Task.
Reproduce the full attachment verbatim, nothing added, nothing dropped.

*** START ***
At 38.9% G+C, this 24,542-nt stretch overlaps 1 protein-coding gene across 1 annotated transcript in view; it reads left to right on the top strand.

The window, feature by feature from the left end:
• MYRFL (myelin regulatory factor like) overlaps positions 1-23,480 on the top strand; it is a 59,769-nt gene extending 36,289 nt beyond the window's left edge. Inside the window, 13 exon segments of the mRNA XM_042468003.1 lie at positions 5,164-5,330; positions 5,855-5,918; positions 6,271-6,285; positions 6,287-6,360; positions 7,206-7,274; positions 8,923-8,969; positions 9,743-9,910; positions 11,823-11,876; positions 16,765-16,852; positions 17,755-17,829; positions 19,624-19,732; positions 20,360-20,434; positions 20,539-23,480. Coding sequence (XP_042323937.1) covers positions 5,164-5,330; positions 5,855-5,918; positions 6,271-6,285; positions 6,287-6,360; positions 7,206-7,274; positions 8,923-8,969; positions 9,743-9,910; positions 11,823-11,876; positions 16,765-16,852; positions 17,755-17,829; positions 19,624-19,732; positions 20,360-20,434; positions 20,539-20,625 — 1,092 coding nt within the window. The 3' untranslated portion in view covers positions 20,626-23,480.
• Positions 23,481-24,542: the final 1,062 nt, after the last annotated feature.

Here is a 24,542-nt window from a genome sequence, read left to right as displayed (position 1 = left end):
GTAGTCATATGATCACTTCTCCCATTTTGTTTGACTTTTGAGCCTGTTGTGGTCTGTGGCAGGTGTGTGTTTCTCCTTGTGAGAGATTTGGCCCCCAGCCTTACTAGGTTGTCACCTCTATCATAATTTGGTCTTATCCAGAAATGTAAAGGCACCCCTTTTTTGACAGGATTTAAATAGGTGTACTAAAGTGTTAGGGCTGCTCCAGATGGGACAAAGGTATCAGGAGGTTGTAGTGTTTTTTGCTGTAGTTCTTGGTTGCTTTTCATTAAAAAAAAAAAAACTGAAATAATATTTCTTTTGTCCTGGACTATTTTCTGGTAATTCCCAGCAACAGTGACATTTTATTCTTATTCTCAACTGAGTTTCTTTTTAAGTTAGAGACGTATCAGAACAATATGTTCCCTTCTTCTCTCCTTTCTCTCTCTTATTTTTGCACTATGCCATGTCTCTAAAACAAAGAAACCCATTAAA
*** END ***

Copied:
At 38.9% G+C, this 24,542-nt stretch overlaps 1 protein-coding gene across 1 annotated transcript in view; it reads left to right on the top strand.

The window, feature by feature from the left end:
• MYRFL (myelin regulatory factor like) overlaps positions 1-23,480 on the top strand; it is a 59,769-nt gene extending 36,289 nt beyond the window's left edge. Inside the window, 13 exon segments of the mRNA XM_042468003.1 lie at positions 5,164-5,330; positions 5,855-5,918; positions 6,271-6,285; positions 6,287-6,360; positions 7,206-7,274; positions 8,923-8,969; positions 9,743-9,910; positions 11,823-11,876; positions 16,765-16,852; positions 17,755-17,829; positions 19,624-19,732; positions 20,360-20,434; positions 20,539-23,480. Coding sequence (XP_042323937.1) covers positions 5,164-5,330; positions 5,855-5,918; positions 6,271-6,285; positions 6,287-6,360; positions 7,206-7,274; positions 8,923-8,969; positions 9,743-9,910; positions 11,823-11,876; positions 16,765-16,852; positions 17,755-17,829; positions 19,624-19,732; positions 20,360-20,434; positions 20,539-20,625 — 1,092 coding nt within the window. The 3' untranslated portion in view covers positions 20,626-23,480.
• Positions 23,481-24,542: the final 1,062 nt, after the last annotated feature.

Here is a 24,542-nt window from a genome sequence, read left to right as displayed (position 1 = left end):
GTAGTCATATGATCACTTCTCCCATTTTGTTTGACTTTTGAGCCTGTTGTGGTCTGTGGCAGGTGTGTGTTTCTCCTTGTGAGAGATTTGGCCCCCAGCCTTACTAGGTTGTCACCTCTATCATAATTTGGTCTTATCCAGAAATGTAAAGGCACCCCTTTTTTGACAGGATTTAAATAGGTGTACTAAAGTGTTAGGGCTGCTCCAGATGGGACAAAGGTATCAGGAGGTTGTAGTGTTTTTTGCTGTAGTTCTTGGTTGCTTTTCATTAAAAAAAAAAAAACTGAAATAATATTTCTTTTGTCCTGGACTATTTTCTGGTAATTCCCAGCAACAGTGACATTTTATTCTTATTCTCAACTGAGTTTCTTTTTAAGTTAGAGACGTATCAGAACAATATGTTCCCTTCTTCTCTCCTTTCTCTCTCTTATTTTTGCACTATGCCATGTCTCTAAAACAAAGAAACCCATTAAA